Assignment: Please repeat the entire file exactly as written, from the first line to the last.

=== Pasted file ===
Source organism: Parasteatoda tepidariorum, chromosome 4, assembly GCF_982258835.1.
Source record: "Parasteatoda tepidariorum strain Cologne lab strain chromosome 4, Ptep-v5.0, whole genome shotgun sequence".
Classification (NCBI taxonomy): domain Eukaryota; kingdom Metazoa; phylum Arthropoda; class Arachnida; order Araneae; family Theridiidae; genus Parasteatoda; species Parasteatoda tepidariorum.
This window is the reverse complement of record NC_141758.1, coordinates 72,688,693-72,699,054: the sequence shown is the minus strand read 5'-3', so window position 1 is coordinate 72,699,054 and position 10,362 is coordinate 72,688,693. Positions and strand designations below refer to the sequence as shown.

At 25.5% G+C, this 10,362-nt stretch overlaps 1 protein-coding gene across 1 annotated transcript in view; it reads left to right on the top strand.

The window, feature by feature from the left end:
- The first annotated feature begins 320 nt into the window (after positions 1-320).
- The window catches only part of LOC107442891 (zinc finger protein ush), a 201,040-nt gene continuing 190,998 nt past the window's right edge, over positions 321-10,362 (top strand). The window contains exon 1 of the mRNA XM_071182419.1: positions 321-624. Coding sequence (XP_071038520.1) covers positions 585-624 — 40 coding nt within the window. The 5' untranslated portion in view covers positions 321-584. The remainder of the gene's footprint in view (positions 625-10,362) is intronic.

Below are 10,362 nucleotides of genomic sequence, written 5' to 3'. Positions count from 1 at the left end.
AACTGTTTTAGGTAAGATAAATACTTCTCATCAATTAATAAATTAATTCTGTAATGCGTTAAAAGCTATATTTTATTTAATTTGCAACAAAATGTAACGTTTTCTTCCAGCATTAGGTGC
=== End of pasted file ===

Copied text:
Source organism: Parasteatoda tepidariorum, chromosome 4, assembly GCF_982258835.1.
Source record: "Parasteatoda tepidariorum strain Cologne lab strain chromosome 4, Ptep-v5.0, whole genome shotgun sequence".
Classification (NCBI taxonomy): domain Eukaryota; kingdom Metazoa; phylum Arthropoda; class Arachnida; order Araneae; family Theridiidae; genus Parasteatoda; species Parasteatoda tepidariorum.
This window is the reverse complement of record NC_141758.1, coordinates 72,688,693-72,699,054: the sequence shown is the minus strand read 5'-3', so window position 1 is coordinate 72,699,054 and position 10,362 is coordinate 72,688,693. Positions and strand designations below refer to the sequence as shown.

At 25.5% G+C, this 10,362-nt stretch overlaps 1 protein-coding gene across 1 annotated transcript in view; it reads left to right on the top strand.

The window, feature by feature from the left end:
- The first annotated feature begins 320 nt into the window (after positions 1-320).
- The window catches only part of LOC107442891 (zinc finger protein ush), a 201,040-nt gene continuing 190,998 nt past the window's right edge, over positions 321-10,362 (top strand). The window contains exon 1 of the mRNA XM_071182419.1: positions 321-624. Coding sequence (XP_071038520.1) covers positions 585-624 — 40 coding nt within the window. The 5' untranslated portion in view covers positions 321-584. The remainder of the gene's footprint in view (positions 625-10,362) is intronic.

Below are 10,362 nucleotides of genomic sequence, written 5' to 3'. Positions count from 1 at the left end.
AACTGTTTTAGGTAAGATAAATACTTCTCATCAATTAATAAATTAATTCTGTAATGCGTTAAAAGCTATATTTTATTTAATTTGCAACAAAATGTAACGTTTTCTTCCAGCATTAGGTGC